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CSL Round 6 Review: Attendance and all the goals

Four days of football saw controversial calls from Hong Kong referees in Beijing and Dalian, an empty bench in Shanghai, a brawl in Qingdao, and the two Guangzhou clubs remaining one-two in the table.

Beijing Guoan 2-1 Shandong Luneng
Attendance: 41,200

Another important win for Guoan, too bad they can’t keep this form on the road. For our full match report, go here.

Shanghai Shenhua 0-1 Tianjin Teda
Attendance: 11,200

Anelka was put in charge of the team, but unfortunately for Shenhua, the result stays the same, a disappointing home loss. For more on the goings on in Shanghai, go here.

Guangzhou Evergrande 3-1 Hangzhou Greentown
Attendance: 36,120

Evergrande cruise past Hangzhou and look a lot more like last year’s title winning side, Okada’s struggles continue.

Changchun Yatai 0-0 Guizhou Renhe
Attendance: 15,800

Changchun and Guizhou battle each other, and the pitch, but it ends up a nil-nil stalemate in the northeast.

Dalian Aerbin 1-0 Henan Construction
Attendance: 12,981

Henan held off Aerbin for over 90 minutes, but the Hong Kong referee gave a very controversial penalty kick in extra time which the home side converted, giving them their first ever Chinese Super League victory.

Guangzhou R&F 1-0 Dalian Shide
Attendance: 5,900

The “other” Guangzhou team squeezes past a struggling Shide team to keep their home win streak going and stay at the top of the table. Here’s a report from down south.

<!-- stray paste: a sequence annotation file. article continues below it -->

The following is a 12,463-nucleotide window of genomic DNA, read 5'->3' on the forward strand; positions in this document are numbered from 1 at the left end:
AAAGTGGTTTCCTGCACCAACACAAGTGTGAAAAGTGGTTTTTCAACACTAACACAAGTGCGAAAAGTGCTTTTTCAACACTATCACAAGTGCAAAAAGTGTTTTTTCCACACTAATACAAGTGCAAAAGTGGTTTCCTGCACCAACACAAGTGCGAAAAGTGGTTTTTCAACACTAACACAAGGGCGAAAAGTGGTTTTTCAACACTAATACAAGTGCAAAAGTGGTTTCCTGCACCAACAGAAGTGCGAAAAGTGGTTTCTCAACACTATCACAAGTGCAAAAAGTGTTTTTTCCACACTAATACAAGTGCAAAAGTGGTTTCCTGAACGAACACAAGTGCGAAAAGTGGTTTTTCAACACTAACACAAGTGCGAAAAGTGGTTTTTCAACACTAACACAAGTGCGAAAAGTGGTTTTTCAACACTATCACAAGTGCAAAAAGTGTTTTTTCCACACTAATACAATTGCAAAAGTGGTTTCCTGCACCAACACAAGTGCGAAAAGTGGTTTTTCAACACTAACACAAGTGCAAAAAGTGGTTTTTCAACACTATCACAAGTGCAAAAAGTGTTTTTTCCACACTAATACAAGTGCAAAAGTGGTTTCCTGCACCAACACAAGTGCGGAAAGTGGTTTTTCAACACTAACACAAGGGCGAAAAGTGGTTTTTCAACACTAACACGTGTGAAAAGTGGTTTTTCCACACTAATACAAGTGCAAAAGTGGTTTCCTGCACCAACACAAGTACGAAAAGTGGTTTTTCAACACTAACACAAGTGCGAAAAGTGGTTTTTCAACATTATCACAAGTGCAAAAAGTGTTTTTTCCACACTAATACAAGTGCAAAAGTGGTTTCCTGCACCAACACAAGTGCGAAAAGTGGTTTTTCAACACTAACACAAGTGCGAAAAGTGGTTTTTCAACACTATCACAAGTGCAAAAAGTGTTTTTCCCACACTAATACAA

Qingdao Jonoon 2-1 Shanghai Shenxin
Attendance: 6,100

This match was marred by a late match brawl started by a Shenxin foreign player, but it didn’t matter, the home side came up with an important victory.

Jiangsu Sainty 1-0 Liaoning Whowin
Attendance: 24,760

The final match of the weekend was one of the best, an exciting fixture between the two remaining undefeated teams, with Jiangsu coming out on top. Here’s our report from Nanjing.

Brandon Chemers aka B. Cheng aka A Modern Lei Feng – is a name which may be familiar to many in the Chinese blogosphere. He currently serves as Editor-in-Chief for Wild East Football and is one of the lonely souls writing about Chinese football in English for the last 10 years. Chemers' credentials are second to none – his former blog focused not only on the fortunes of his beloved Beijing Guoan FC, but a multitude of other aspects of Beijing life. He’s deservedly built a reputation in the Chinese blogosphere as an insightful observer of not only Chinese football, but also the wider picture of life in modern China and its many layers. For WEF, beyond writing about Guoan, he often focuses on fan culture and the business of Chinese football.



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